Record Numbers of New Zealand Gay, Bisexual Men Diagnosed with HIV
March 11, 2011
Last year 149 people were newly diagnosed with HIV in New Zealand, including 90 gay and bisexual men, according to data from the AIDS Epidemiology Group at the University of Otago.
The mode of infection is still unknown for 23 cases. However, if just a few of these cases are men who have sex with men, 2010 would set a record high for HIV cases among MSM -- up from 93 in 2008. In contrast, the 35 heterosexually acquired cases last year represent a record low.
An AIDS diagnosis was made for 39 people last year, including 25 infected homosexually, 11 heterosexually, one by injection drug use, and two by unknown means.
The situation has never been worse for New Zealand's gay community, said Shaun Robinson, director of New Zealand AIDS Foundation. "Not even in the early days of AIDS in the 1980s were rates of infection this bad in New Zealand," he said, estimating about 15 of the unknown-cause cases to be MSM.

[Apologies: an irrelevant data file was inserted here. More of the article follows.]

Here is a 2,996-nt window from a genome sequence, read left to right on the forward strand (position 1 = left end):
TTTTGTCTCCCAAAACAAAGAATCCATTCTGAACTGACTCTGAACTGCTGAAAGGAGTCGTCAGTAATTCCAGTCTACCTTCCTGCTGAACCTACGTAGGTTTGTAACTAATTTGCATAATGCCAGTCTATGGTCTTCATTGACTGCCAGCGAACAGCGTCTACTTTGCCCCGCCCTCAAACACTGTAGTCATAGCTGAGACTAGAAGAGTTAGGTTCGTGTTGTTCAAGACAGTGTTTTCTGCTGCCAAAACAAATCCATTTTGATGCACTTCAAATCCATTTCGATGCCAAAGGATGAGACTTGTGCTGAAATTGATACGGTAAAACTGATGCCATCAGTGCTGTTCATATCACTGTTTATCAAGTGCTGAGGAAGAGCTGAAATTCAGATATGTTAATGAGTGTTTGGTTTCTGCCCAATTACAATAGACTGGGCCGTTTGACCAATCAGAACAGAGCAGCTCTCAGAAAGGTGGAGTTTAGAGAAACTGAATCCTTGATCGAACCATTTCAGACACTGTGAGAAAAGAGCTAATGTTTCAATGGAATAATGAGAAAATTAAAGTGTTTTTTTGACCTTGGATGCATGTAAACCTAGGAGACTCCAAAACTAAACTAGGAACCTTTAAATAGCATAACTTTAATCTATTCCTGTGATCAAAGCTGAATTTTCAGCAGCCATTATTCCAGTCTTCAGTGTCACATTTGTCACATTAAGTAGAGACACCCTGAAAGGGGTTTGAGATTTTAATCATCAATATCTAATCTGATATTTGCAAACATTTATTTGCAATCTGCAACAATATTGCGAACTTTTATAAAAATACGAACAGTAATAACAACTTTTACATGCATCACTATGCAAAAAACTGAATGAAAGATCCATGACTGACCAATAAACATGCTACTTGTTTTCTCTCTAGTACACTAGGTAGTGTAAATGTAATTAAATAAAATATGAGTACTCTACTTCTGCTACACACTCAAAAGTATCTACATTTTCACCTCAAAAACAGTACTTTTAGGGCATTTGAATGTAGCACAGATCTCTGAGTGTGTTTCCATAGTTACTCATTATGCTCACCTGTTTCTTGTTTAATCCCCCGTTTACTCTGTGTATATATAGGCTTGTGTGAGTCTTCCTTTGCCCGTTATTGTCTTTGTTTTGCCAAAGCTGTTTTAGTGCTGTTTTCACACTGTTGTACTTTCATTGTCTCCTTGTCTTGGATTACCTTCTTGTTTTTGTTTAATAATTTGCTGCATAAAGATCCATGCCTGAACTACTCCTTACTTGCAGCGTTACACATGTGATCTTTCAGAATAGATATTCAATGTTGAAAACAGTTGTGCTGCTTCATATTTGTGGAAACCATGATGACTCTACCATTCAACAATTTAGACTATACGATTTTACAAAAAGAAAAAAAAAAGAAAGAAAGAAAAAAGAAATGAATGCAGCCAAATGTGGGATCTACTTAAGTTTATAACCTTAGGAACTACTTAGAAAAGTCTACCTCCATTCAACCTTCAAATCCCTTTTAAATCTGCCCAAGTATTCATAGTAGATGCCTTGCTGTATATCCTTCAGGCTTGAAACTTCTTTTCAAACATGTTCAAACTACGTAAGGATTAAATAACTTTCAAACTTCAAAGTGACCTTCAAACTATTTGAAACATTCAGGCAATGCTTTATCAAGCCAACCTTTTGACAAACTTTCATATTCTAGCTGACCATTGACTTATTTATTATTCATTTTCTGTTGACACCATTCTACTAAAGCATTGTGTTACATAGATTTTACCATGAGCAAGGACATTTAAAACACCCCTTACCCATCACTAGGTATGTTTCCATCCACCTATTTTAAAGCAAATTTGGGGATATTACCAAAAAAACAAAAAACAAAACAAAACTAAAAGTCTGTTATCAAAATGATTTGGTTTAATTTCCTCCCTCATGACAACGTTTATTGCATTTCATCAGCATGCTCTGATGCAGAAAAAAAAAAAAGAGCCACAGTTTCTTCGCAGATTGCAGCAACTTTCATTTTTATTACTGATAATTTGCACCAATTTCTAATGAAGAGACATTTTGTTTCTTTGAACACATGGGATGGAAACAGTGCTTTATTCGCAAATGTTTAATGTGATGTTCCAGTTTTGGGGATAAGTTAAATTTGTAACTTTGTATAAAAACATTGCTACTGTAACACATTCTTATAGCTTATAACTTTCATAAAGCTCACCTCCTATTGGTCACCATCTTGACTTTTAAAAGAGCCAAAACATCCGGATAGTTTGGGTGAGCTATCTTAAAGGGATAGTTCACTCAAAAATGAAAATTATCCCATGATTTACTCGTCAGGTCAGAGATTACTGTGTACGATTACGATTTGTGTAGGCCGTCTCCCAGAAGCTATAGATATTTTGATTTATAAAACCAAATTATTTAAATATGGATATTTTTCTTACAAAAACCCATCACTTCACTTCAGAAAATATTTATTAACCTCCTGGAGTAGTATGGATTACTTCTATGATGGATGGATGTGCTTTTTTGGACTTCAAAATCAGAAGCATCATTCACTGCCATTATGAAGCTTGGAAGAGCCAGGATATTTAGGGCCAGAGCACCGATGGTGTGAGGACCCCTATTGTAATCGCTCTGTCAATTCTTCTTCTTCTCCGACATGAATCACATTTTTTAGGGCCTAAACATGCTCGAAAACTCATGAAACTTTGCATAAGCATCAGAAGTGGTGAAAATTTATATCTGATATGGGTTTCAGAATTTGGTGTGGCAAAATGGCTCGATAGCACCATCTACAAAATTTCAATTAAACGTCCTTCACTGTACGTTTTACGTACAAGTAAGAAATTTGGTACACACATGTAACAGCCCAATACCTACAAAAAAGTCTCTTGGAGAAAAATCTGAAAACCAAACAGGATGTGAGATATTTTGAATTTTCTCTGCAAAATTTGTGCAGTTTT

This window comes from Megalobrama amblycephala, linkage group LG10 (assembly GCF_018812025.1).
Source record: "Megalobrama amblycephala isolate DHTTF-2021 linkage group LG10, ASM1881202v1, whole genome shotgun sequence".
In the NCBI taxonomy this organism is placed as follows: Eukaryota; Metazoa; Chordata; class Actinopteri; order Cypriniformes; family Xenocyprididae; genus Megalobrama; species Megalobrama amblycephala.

"These men may have had HIV and been sexually active for a long time before they were diagnosed, which means they missed out on treatment and were also likely to be more infectious," Robinson said. "This situation could have been avoided by regular testing."
Robinson urged MSM to use condoms and test regularly: "We will be increasing our efforts to make this a widespread community norm."
New Zealand Herald
03.07.2011; tHayden Donnell
This article was provided by U.S. Centers for Disease Control and Prevention. It is a part of the publication CDC HIV/Hepatitis/STD/TB Prevention News Update. Visit the CDC's website to find out more about their activities, publications and services.
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